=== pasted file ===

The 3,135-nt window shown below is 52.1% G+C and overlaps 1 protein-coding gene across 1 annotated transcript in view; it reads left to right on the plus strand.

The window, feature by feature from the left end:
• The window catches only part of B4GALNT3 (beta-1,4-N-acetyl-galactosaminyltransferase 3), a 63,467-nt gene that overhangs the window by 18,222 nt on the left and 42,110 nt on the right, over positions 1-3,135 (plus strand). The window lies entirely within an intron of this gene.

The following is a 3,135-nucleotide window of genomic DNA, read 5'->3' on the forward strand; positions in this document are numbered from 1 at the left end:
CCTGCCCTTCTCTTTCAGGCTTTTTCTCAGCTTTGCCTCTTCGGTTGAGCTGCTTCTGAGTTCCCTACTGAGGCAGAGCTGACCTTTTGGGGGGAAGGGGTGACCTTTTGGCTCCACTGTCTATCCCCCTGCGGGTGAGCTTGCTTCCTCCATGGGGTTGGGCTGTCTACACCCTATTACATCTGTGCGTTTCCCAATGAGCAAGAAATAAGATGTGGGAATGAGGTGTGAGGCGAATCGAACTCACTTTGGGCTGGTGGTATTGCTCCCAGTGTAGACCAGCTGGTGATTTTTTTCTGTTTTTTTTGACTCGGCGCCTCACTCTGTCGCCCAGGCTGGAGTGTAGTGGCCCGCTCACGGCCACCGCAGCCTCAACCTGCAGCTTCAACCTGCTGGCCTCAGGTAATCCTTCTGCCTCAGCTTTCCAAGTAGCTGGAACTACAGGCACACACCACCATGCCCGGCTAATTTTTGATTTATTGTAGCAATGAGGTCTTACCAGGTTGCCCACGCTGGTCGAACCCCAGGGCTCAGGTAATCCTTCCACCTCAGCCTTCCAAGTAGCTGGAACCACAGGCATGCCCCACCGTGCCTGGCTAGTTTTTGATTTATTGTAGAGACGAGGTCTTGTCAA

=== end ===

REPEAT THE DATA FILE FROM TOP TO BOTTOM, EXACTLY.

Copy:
The 3,135-nt window shown below is 52.1% G+C and overlaps 1 protein-coding gene across 1 annotated transcript in view; it reads left to right on the plus strand.

The window, feature by feature from the left end:
• The window catches only part of B4GALNT3 (beta-1,4-N-acetyl-galactosaminyltransferase 3), a 63,467-nt gene that overhangs the window by 18,222 nt on the left and 42,110 nt on the right, over positions 1-3,135 (plus strand). The window lies entirely within an intron of this gene.

The following is a 3,135-nucleotide window of genomic DNA, read 5'->3' on the forward strand; positions in this document are numbered from 1 at the left end:
CCTGCCCTTCTCTTTCAGGCTTTTTCTCAGCTTTGCCTCTTCGGTTGAGCTGCTTCTGAGTTCCCTACTGAGGCAGAGCTGACCTTTTGGGGGGAAGGGGTGACCTTTTGGCTCCACTGTCTATCCCCCTGCGGGTGAGCTTGCTTCCTCCATGGGGTTGGGCTGTCTACACCCTATTACATCTGTGCGTTTCCCAATGAGCAAGAAATAAGATGTGGGAATGAGGTGTGAGGCGAATCGAACTCACTTTGGGCTGGTGGTATTGCTCCCAGTGTAGACCAGCTGGTGATTTTTTTCTGTTTTTTTTGACTCGGCGCCTCACTCTGTCGCCCAGGCTGGAGTGTAGTGGCCCGCTCACGGCCACCGCAGCCTCAACCTGCAGCTTCAACCTGCTGGCCTCAGGTAATCCTTCTGCCTCAGCTTTCCAAGTAGCTGGAACTACAGGCACACACCACCATGCCCGGCTAATTTTTGATTTATTGTAGCAATGAGGTCTTACCAGGTTGCCCACGCTGGTCGAACCCCAGGGCTCAGGTAATCCTTCCACCTCAGCCTTCCAAGTAGCTGGAACCACAGGCATGCCCCACCGTGCCTGGCTAGTTTTTGATTTATTGTAGAGACGAGGTCTTGTCAA